Breeding aggregation of Chelidonura punctata

May 2, 2006
From: Wannapa Thammasangwan

Concerning message #16377:

Dear All,

I am fond of nudibranchs and whenever I dive I often look for them. On 12-17 April 2006 I took a trip to the South Andaman Coast starting from Phuket to Li-pe Island. We had a great trip exploring sea creatures and we were amazed with how wonderful they are.

By the way, while the other 5 in my group swam one way, another friend and I went another way. The group of five encountered a whaleshark up close, while my buddy and I found some lovely and tiny creatures.

I am not sure of what I saw. Please kindly see the attached picture and inform if they were mating or what. I saw some singles around the bush which I didn't recognize. At first, I thought the bush was the eggs they laid but when I zoomed my photos, I found that it looked like ten or more of them cuddling together.

Locality: Ha Yai Island, 10-15 M. , Thailand, South Andaman, 15 April 2006, Rock. Length: 3-5 cms. Photographer: Wannapa Thammasangwan.

I think they are the Chelidonura punctata as well?? I will appreciate if I get a reply on this.

Best regards,

Wannapa Thammasangwan, 2006 (May 2) Breeding aggregation of Chelidonura punctata. [Message in] Sea Slug Forum. Australian Museum, Sydney. Available from

Dear Jose,
I am sorry you  missed the whale shark experience but I am glad you found this interesting cluster of Chelidonura punctata. They are definitely mating. In the close-up of one of your photos alongside you can see three animals forming a mating ring. Species of Chelidonura have their penis on the right side of the head and their female genital opening on the right side, about two-thirds of the way down the body. If you see and animal with its head on the right side just under the parapodial flap then you can be pretty sure it is mating. As they are hermaphrodites they can act as male and female at the same time. In this photo all three animals appear to be mating simultaneously.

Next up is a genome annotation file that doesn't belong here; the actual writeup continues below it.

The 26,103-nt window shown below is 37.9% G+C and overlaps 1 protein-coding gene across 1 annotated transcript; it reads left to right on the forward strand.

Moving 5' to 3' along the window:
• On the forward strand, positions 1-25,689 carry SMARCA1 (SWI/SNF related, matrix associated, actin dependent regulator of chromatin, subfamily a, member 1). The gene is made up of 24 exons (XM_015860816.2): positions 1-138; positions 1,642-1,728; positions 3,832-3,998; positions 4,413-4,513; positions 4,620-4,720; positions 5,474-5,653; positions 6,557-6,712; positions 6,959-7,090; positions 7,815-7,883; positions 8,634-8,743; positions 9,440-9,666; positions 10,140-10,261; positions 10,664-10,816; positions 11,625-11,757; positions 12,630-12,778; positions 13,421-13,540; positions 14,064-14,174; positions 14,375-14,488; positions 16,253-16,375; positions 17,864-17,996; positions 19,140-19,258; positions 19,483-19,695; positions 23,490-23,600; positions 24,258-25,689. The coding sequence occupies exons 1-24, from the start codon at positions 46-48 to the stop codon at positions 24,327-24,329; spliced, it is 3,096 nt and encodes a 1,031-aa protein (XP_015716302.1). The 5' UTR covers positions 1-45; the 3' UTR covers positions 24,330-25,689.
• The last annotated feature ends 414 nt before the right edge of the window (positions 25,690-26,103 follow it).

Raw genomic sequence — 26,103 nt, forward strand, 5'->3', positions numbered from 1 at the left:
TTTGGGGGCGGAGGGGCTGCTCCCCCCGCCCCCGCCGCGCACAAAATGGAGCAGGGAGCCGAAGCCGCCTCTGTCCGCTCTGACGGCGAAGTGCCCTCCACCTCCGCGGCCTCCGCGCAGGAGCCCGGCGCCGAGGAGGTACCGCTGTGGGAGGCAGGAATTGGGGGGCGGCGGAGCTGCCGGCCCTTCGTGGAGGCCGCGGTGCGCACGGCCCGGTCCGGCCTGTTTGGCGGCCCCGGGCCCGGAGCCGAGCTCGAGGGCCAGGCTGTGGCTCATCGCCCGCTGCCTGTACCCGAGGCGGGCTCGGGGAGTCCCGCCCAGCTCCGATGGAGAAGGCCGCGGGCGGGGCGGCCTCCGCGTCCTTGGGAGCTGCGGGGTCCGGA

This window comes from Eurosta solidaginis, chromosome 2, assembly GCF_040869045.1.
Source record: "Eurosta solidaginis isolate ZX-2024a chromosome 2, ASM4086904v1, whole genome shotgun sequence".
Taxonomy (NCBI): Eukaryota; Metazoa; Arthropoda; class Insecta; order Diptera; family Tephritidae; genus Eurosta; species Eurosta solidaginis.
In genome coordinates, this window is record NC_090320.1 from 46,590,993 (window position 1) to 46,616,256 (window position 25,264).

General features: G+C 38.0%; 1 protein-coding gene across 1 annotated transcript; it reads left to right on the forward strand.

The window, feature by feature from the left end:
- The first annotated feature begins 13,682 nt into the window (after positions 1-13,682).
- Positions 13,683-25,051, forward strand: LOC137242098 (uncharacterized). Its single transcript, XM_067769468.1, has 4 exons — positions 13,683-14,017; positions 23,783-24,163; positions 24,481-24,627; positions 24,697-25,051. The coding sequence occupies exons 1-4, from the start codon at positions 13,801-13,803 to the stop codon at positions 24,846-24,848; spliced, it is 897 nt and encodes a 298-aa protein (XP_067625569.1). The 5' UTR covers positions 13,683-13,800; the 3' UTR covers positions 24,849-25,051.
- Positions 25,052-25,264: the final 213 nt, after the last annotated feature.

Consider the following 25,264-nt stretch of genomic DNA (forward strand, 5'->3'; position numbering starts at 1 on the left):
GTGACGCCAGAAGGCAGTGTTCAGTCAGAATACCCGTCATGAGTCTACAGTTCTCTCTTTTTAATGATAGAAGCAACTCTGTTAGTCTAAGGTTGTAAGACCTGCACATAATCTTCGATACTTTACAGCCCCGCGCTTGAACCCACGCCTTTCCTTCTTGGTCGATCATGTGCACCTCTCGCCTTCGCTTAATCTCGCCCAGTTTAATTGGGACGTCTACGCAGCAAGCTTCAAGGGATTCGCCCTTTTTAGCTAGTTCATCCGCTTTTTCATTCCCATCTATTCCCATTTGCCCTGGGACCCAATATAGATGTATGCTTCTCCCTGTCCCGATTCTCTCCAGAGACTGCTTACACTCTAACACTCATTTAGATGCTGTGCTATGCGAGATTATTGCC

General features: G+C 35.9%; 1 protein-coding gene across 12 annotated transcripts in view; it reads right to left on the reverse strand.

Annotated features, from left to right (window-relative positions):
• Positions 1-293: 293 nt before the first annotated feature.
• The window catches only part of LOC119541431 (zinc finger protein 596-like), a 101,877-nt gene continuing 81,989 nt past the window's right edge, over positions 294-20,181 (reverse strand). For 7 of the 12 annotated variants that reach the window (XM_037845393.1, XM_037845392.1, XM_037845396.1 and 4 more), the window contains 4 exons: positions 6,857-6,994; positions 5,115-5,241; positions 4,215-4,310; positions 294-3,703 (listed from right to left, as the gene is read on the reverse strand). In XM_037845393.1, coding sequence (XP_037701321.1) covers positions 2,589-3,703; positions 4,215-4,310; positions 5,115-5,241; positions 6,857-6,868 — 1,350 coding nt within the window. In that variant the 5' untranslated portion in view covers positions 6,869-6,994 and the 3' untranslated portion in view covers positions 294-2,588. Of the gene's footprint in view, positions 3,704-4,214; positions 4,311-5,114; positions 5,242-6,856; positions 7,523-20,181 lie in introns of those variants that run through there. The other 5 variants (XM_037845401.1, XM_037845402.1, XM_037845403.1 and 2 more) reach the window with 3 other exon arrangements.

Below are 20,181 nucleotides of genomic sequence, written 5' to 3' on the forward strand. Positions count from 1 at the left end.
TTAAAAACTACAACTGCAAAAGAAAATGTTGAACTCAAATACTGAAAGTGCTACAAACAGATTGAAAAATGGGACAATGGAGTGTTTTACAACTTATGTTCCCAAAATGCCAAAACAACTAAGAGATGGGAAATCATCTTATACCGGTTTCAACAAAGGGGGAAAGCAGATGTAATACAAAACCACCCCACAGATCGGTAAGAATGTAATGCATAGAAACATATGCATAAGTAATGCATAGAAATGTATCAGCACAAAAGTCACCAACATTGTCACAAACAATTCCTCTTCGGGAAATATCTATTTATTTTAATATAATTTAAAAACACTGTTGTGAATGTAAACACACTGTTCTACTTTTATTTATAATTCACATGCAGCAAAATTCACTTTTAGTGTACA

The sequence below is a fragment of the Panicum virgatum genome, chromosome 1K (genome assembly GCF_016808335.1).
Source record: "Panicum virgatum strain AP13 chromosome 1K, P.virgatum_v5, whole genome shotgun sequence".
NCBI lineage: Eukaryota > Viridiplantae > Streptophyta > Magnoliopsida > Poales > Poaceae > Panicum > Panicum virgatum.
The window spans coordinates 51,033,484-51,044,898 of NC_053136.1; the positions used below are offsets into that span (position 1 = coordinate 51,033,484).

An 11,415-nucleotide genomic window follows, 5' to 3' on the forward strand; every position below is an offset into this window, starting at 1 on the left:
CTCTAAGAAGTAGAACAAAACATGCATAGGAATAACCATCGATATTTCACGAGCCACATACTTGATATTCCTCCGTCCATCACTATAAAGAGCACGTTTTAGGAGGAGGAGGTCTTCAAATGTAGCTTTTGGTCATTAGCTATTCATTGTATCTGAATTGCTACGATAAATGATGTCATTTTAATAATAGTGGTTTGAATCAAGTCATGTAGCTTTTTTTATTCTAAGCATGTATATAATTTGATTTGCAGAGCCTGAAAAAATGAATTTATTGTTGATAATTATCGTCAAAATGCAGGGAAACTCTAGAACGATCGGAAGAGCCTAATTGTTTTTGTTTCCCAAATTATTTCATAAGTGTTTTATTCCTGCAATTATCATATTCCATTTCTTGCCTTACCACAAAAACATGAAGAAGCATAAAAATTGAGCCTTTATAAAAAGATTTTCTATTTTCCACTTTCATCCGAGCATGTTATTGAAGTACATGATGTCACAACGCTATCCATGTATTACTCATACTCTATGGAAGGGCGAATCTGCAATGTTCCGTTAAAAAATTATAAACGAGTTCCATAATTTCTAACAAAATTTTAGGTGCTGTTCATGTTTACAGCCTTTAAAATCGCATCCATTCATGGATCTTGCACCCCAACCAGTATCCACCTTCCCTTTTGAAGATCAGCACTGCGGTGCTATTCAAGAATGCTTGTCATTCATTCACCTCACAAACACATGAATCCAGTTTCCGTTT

There is a photo on the Forum showing three Chelidonura livida mating in a chain [see message #8036]. The Sea Hares are another group which can mate in chains like this [see Mating Chain Fact Sheet].

I am not sure if groups of Chelidonura together like this can be compared with the huge aggregations we sometimes find with Sea Hares [see Mass Mortality Fact Sheet]. I think the ecology of hunting carnivores would be different from that of grazing herbivores like the Sea Hares. Perhaps the Chelidonura were attracted by a population explosion of small flatworms. which they eat. We still have much to learn about these animals. They may be a lot smaller than Whale Sharks but they are just as fascinating.

Best wishes,
Bill Rudman

Rudman, W.B., 2006 (May 2). Comment on Breeding aggregation of Chelidonura punctata by Wannapa Thammasangwan. [Message in] Sea Slug Forum. Australian Museum, Sydney. Available from

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